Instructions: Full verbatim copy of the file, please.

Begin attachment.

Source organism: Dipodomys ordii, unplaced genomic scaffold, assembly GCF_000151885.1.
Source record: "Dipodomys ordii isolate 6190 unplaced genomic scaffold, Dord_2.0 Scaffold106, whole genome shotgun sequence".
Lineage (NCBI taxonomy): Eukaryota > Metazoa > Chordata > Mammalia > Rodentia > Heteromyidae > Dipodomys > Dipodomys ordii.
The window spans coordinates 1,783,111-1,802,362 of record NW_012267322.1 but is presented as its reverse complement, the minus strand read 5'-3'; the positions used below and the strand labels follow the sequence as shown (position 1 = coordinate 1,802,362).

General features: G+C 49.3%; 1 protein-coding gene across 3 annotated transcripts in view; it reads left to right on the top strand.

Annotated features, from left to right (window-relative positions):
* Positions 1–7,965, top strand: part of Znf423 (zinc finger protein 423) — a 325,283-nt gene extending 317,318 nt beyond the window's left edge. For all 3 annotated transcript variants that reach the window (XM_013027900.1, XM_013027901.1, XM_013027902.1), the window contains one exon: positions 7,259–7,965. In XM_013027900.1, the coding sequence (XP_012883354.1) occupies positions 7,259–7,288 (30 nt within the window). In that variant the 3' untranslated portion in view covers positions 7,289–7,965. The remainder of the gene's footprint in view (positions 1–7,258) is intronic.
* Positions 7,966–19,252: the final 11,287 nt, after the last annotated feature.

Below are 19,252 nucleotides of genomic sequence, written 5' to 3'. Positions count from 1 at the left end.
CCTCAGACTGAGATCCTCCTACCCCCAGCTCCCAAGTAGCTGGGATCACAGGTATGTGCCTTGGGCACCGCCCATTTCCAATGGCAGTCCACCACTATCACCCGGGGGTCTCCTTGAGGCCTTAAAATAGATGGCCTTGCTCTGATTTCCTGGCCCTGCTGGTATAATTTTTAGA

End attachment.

Source organism: Dipodomys ordii, unplaced genomic scaffold, assembly GCF_000151885.1.
Source record: "Dipodomys ordii isolate 6190 unplaced genomic scaffold, Dord_2.0 Scaffold106, whole genome shotgun sequence".
Lineage (NCBI taxonomy): Eukaryota > Metazoa > Chordata > Mammalia > Rodentia > Heteromyidae > Dipodomys > Dipodomys ordii.
The window spans coordinates 1,783,111-1,802,362 of record NW_012267322.1 but is presented as its reverse complement, the minus strand read 5'-3'; the positions used below and the strand labels follow the sequence as shown (position 1 = coordinate 1,802,362).

General features: G+C 49.3%; 1 protein-coding gene across 3 annotated transcripts in view; it reads left to right on the top strand.

Annotated features, from left to right (window-relative positions):
* Positions 1–7,965, top strand: part of Znf423 (zinc finger protein 423) — a 325,283-nt gene extending 317,318 nt beyond the window's left edge. For all 3 annotated transcript variants that reach the window (XM_013027900.1, XM_013027901.1, XM_013027902.1), the window contains one exon: positions 7,259–7,965. In XM_013027900.1, the coding sequence (XP_012883354.1) occupies positions 7,259–7,288 (30 nt within the window). In that variant the 3' untranslated portion in view covers positions 7,289–7,965. The remainder of the gene's footprint in view (positions 1–7,258) is intronic.
* Positions 7,966–19,252: the final 11,287 nt, after the last annotated feature.

Below are 19,252 nucleotides of genomic sequence, written 5' to 3'. Positions count from 1 at the left end.
CCTCAGACTGAGATCCTCCTACCCCCAGCTCCCAAGTAGCTGGGATCACAGGTATGTGCCTTGGGCACCGCCCATTTCCAATGGCAGTCCACCACTATCACCCGGGGGTCTCCTTGAGGCCTTAAAATAGATGGCCTTGCTCTGATTTCCTGGCCCTGCTGGTATAATTTTTAGA